I think of projects like the Brewery Blocks in the Pearl District, which 15 years ago replaced the former Blitz-Weinhard brewery with mixed-use, LEED-rated office and condo buildings, as well as renovating what became the Wieden + Kennedy building. I'm sure it wasn't cheap to preserve the old brewhouse and its smokestack like developer Gerding Edlen did. But you know what? I feel pretty confident those guys have made a lot of dough without losing sleep at night. I can think of any number of similar cases around town: the Ford Building, the Leftbank Building, the US Custom House, the Olympic Mills Commerce Center. Even if one were to argue those renovations were cheaper than the United Workmen Temple renovation and seismic upgrade would have been, those developers all added something positive to the city's fabric. They not only did no harm, but they actively did something good. And they still each made a profit.
As I saw first-hand this morning as well as in a stream of social media posts from those documenting the Temple's demolition, it is unequivocally too late to save this building. So where do we go from here?
For starters, we absolutely have to find a way to change the math and change the system. It is preposterous that we haven't updated the city's historic building inventory since the 1980s. It's a slap in the face to our citizenry and our shared history that building owners can de-list their historic properties. We need both more carrots and more sticks: more financial incentives to do the right thing, and more penalties for not doing the right thing—for the Onders of the world.
We must also not forget. For all I know both developers will go on from here to do good things. I mentioned Arthur Mutal's involvement in other historic renovations, for example, and that's laudable. At the same time, I wonder if a kind of unofficial Scarlet Letter is in order here. Anyone have a sewing kit?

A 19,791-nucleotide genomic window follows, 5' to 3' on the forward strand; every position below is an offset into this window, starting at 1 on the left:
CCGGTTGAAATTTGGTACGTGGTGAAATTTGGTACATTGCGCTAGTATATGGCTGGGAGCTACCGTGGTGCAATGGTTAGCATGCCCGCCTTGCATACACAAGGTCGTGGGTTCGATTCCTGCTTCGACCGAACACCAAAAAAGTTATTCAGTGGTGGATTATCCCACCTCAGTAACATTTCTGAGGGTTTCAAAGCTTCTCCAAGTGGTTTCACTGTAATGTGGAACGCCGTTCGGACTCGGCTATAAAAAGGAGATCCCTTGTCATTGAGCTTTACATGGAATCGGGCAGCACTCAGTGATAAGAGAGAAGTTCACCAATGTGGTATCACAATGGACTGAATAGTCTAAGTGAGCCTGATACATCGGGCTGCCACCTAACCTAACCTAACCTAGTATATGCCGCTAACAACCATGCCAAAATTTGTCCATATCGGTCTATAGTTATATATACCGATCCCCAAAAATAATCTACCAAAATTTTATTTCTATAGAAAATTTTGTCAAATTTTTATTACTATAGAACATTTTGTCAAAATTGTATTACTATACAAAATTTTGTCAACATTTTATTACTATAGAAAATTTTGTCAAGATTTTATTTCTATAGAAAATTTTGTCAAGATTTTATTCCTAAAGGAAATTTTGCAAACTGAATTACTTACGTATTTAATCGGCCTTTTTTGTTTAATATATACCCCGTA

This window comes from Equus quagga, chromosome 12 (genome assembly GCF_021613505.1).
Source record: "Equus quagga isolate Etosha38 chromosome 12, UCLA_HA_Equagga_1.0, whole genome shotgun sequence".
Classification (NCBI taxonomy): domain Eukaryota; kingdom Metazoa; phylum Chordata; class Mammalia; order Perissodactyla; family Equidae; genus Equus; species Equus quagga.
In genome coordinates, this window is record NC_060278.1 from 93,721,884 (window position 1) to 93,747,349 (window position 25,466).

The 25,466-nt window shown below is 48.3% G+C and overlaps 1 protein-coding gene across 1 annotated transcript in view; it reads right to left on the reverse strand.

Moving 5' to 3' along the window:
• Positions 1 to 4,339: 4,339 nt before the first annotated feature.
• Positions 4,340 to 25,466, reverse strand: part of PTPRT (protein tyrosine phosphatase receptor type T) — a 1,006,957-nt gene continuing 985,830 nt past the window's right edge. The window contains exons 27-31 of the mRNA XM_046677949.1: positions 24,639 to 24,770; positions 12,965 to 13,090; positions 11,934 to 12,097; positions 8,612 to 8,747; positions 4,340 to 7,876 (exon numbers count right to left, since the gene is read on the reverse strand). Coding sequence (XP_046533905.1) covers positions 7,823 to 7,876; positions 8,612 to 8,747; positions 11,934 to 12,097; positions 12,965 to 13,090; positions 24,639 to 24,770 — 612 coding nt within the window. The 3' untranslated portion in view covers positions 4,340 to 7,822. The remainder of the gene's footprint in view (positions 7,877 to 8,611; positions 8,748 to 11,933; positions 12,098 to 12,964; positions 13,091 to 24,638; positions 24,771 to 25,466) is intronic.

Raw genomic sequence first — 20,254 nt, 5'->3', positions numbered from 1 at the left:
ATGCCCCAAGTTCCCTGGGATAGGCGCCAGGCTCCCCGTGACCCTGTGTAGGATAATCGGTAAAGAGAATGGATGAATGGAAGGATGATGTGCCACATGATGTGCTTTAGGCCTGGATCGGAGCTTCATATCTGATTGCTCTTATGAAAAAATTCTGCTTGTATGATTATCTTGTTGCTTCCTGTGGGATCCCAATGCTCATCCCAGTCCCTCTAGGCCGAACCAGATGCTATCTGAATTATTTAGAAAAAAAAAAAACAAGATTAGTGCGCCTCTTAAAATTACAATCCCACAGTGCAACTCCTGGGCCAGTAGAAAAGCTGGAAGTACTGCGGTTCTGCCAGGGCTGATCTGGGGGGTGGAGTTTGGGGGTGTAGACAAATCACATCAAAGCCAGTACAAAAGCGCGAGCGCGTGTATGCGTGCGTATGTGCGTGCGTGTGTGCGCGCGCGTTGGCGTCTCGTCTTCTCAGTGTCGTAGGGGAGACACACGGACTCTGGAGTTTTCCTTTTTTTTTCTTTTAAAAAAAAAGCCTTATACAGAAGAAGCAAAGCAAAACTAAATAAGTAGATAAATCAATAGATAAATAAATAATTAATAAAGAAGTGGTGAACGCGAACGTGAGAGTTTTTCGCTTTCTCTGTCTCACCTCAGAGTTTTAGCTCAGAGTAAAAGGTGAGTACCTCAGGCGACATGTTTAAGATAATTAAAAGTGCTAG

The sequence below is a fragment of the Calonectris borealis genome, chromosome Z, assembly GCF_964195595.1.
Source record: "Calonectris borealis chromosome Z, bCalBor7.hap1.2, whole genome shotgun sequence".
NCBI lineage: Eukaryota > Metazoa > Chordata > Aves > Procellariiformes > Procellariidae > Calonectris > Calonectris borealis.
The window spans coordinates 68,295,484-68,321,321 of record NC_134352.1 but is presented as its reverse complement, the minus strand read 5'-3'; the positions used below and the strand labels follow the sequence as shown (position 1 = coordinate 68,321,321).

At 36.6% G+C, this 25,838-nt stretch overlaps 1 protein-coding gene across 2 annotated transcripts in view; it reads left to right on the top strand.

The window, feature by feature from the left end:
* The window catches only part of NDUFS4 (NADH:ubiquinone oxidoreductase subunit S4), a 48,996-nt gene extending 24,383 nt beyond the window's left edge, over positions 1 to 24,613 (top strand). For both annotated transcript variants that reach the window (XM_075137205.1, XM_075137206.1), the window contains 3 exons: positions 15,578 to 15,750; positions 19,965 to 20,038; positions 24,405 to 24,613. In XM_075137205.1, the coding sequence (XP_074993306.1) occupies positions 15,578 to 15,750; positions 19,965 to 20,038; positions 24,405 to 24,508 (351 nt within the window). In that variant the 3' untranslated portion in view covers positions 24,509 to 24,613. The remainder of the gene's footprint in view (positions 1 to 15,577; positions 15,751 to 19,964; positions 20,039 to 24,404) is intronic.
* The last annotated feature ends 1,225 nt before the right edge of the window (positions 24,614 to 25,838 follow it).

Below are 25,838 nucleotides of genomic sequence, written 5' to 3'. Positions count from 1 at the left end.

This isn't character assassination. I'm inclined to believe these developers are upstanding Portlanders trying to make an honest living and, aside from this demo, are decent people. But they did perpetrate one of the most unfortunate demolitions the city has seen in decades. There will be no penalty for that. They will presumably find constructing an office and hotel on this site in booming downtown Portland to be quite lucrative, enough to laugh off some hotheaded writer or the historic-preservation nonprofits calling foul. And no one is really trying to stop that. But we do have the power to do some small but important things: to remember, to remind others of what was done here and who did it, and to try harder to build consensus big enough to overcome those who would oppose proper incentives for historic preservation at the city, county, state or federal level.
It may get worse before it gets better. Our knuckle-dragger-in-chief occupying 1600 Pennsylvania Avenue could easily do away with federal historic tax credits altogether despite their bipartisan support, perhaps to cut taxes for KKK members, to fund the rounding up of immigrants and journalists, or to literally go nuclear when some country won't build a Trump hotel on the site of a children's hospital. But whether it's the Ancient Order of United Workmen Temple or our ongoing national crisis, I'm trying to remind myself of the need to, as Jesse Jackson once implored, "keep hope alive." And to keep fighting.
Every city is continuously a work in progress, with construction cranes and demolition wrecking balls never out of service. And for the most part, that's the natural way of things. One era or generation or century's architecture is not always suitable for the needs of the next. Most buildings, moreover, are not so remarkable and historically significant that they must always be preserved in perpetuity.
Yet great cities preserve and protect their most significant architectural contributions through the decades, and cities are, of course, always made up of people like you and me who collectively determine, block by block and building by building, what will stay and what will go. Of course those decisions usually get made not just in terms of what is best for the city, but what might serve current needs, be they the need for profit or to serve the public. And sometimes we get car crashes like the Workmen Temple demolition, where that historic architecture is decayed and in need of some expensive TLC, with not enough incentives to take the dangerously sharp edge off the profit motive. There will always be casualties—buildings demolished that should be. But there will always be you and me and our neighbors, the people without dollar signs as our guiding light and without our integrity potentially eclipsed by said cash. Jesse's right that we have to keep hope alive. But we also have to do something beyond just motivation: we have to keep fighting. That's the only way a tragic day for local architecture like today will not have been without an eventual bright side.